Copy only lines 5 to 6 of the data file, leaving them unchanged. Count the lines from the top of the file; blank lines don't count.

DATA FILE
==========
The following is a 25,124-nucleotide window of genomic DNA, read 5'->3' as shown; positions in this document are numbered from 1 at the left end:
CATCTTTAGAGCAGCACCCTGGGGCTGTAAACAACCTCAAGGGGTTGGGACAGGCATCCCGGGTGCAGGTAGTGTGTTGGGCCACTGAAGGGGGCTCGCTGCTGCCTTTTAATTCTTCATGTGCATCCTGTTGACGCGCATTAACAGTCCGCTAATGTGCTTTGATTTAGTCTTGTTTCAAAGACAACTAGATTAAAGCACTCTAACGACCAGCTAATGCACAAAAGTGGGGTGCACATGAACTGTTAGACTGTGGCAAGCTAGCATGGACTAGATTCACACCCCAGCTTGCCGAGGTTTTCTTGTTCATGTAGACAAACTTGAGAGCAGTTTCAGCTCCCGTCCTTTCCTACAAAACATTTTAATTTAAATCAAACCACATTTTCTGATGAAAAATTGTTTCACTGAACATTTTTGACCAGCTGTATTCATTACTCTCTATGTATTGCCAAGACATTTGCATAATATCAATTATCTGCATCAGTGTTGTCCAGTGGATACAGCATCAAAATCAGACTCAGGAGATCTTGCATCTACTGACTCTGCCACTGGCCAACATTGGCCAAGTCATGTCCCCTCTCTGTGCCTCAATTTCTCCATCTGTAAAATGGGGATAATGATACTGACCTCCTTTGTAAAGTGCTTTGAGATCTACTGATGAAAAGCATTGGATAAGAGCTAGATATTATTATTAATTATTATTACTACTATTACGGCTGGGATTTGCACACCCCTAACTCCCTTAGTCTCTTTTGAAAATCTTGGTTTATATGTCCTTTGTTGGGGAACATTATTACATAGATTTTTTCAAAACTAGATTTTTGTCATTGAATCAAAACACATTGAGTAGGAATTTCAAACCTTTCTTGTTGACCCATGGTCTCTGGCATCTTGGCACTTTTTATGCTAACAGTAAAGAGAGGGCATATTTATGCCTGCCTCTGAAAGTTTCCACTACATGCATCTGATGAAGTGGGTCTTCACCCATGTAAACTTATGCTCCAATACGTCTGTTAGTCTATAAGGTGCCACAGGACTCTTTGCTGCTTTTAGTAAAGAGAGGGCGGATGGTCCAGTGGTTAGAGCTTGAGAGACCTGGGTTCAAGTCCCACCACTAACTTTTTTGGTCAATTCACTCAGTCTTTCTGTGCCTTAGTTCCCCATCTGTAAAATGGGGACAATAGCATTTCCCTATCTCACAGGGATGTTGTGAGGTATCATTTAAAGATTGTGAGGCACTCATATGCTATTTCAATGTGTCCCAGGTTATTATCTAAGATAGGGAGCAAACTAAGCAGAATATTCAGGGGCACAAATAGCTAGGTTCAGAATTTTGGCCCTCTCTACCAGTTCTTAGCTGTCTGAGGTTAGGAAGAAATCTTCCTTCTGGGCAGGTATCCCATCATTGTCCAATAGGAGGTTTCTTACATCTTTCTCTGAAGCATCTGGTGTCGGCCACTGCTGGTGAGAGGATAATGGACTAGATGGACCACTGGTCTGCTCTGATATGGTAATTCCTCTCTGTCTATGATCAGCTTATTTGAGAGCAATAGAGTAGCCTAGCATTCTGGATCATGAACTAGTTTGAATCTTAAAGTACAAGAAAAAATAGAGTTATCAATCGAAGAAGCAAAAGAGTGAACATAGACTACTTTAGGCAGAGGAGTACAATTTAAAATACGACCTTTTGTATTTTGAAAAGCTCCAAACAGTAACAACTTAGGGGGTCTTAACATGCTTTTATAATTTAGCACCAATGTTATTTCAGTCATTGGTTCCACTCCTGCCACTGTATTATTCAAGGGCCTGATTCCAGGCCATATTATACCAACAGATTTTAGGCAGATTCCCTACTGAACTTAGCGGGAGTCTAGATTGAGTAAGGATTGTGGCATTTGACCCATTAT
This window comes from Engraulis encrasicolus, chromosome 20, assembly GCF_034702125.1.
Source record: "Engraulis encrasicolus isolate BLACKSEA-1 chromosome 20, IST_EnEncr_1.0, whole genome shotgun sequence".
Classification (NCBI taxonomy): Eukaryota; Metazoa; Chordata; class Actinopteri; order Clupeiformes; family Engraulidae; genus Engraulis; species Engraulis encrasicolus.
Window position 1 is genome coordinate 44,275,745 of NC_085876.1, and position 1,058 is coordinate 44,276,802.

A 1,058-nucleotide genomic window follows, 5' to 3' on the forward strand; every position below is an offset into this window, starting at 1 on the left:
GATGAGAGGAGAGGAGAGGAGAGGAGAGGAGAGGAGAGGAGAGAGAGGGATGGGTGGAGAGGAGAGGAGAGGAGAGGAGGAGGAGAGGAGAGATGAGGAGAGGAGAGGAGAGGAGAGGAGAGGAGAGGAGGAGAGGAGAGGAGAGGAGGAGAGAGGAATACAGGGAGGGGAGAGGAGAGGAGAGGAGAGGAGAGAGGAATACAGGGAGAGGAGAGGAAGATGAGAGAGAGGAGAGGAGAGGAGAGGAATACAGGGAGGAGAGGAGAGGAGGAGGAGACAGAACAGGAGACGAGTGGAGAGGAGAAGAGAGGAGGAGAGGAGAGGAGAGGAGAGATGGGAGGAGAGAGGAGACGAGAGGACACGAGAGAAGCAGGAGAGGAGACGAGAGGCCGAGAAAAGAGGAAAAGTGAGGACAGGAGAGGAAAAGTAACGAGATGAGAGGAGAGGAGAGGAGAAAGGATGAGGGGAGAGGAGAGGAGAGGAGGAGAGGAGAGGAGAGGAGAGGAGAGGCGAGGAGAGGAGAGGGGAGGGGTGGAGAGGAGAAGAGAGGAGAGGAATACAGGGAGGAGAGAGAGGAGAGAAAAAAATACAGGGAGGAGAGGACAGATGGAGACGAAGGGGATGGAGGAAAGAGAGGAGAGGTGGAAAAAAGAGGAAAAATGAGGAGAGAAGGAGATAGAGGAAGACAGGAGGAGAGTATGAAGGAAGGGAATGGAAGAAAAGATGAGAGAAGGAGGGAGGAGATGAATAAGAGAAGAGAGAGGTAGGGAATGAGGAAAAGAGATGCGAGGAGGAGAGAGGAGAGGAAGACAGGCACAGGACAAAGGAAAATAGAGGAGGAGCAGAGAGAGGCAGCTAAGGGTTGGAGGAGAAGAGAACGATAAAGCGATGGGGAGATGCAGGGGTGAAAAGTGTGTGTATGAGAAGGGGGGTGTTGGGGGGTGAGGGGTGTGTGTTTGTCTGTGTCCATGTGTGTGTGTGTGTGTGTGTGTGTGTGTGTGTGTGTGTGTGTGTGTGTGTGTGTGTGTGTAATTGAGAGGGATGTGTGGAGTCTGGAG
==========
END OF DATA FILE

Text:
Classification (NCBI taxonomy): Eukaryota; Metazoa; Chordata; class Actinopteri; order Clupeiformes; family Engraulidae; genus Engraulis; species Engraulis encrasicolus.
Window position 1 is genome coordinate 44,275,745 of NC_085876.1, and position 1,058 is coordinate 44,276,802.